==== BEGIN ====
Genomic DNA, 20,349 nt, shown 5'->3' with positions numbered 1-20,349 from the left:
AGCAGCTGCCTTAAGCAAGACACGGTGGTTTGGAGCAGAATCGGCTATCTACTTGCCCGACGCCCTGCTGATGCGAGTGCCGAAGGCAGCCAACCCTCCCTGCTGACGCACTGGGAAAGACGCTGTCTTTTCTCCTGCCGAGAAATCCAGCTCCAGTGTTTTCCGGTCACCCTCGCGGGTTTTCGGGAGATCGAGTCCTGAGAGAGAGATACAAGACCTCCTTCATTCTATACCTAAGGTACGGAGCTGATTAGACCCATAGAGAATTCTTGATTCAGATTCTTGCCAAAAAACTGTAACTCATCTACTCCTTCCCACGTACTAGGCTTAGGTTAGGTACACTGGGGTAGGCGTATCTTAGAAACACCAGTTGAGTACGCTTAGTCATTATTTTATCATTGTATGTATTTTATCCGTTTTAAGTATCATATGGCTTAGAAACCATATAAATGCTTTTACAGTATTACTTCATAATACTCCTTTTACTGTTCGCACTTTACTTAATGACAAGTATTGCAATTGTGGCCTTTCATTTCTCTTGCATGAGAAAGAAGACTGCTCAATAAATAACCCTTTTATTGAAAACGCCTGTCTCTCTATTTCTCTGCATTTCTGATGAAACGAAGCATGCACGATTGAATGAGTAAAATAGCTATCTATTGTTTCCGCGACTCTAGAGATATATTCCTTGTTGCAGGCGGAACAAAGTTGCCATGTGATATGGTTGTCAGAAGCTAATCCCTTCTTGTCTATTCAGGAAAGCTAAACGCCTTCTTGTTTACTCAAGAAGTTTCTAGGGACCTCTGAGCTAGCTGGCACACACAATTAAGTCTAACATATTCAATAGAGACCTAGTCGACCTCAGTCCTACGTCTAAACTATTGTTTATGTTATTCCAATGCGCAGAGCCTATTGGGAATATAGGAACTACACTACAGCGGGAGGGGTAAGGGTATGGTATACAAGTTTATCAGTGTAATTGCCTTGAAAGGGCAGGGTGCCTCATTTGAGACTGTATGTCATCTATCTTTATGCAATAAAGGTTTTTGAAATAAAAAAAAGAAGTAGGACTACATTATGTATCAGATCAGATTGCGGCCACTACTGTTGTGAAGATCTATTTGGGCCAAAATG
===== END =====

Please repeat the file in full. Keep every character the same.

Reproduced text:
Genomic DNA, 20,349 nt, shown 5'->3' with positions numbered 1-20,349 from the left:
AGCAGCTGCCTTAAGCAAGACACGGTGGTTTGGAGCAGAATCGGCTATCTACTTGCCCGACGCCCTGCTGATGCGAGTGCCGAAGGCAGCCAACCCTCCCTGCTGACGCACTGGGAAAGACGCTGTCTTTTCTCCTGCCGAGAAATCCAGCTCCAGTGTTTTCCGGTCACCCTCGCGGGTTTTCGGGAGATCGAGTCCTGAGAGAGAGATACAAGACCTCCTTCATTCTATACCTAAGGTACGGAGCTGATTAGACCCATAGAGAATTCTTGATTCAGATTCTTGCCAAAAAACTGTAACTCATCTACTCCTTCCCACGTACTAGGCTTAGGTTAGGTACACTGGGGTAGGCGTATCTTAGAAACACCAGTTGAGTACGCTTAGTCATTATTTTATCATTGTATGTATTTTATCCGTTTTAAGTATCATATGGCTTAGAAACCATATAAATGCTTTTACAGTATTACTTCATAATACTCCTTTTACTGTTCGCACTTTACTTAATGACAAGTATTGCAATTGTGGCCTTTCATTTCTCTTGCATGAGAAAGAAGACTGCTCAATAAATAACCCTTTTATTGAAAACGCCTGTCTCTCTATTTCTCTGCATTTCTGATGAAACGAAGCATGCACGATTGAATGAGTAAAATAGCTATCTATTGTTTCCGCGACTCTAGAGATATATTCCTTGTTGCAGGCGGAACAAAGTTGCCATGTGATATGGTTGTCAGAAGCTAATCCCTTCTTGTCTATTCAGGAAAGCTAAACGCCTTCTTGTTTACTCAAGAAGTTTCTAGGGACCTCTGAGCTAGCTGGCACACACAATTAAGTCTAACATATTCAATAGAGACCTAGTCGACCTCAGTCCTACGTCTAAACTATTGTTTATGTTATTCCAATGCGCAGAGCCTATTGGGAATATAGGAACTACACTACAGCGGGAGGGGTAAGGGTATGGTATACAAGTTTATCAGTGTAATTGCCTTGAAAGGGCAGGGTGCCTCATTTGAGACTGTATGTCATCTATCTTTATGCAATAAAGGTTTTTGAAATAAAAAAAAGAAGTAGGACTACATTATGTATCAGATCAGATTGCGGCCACTACTGTTGTGAAGATCTATTTGGGCCAAAATG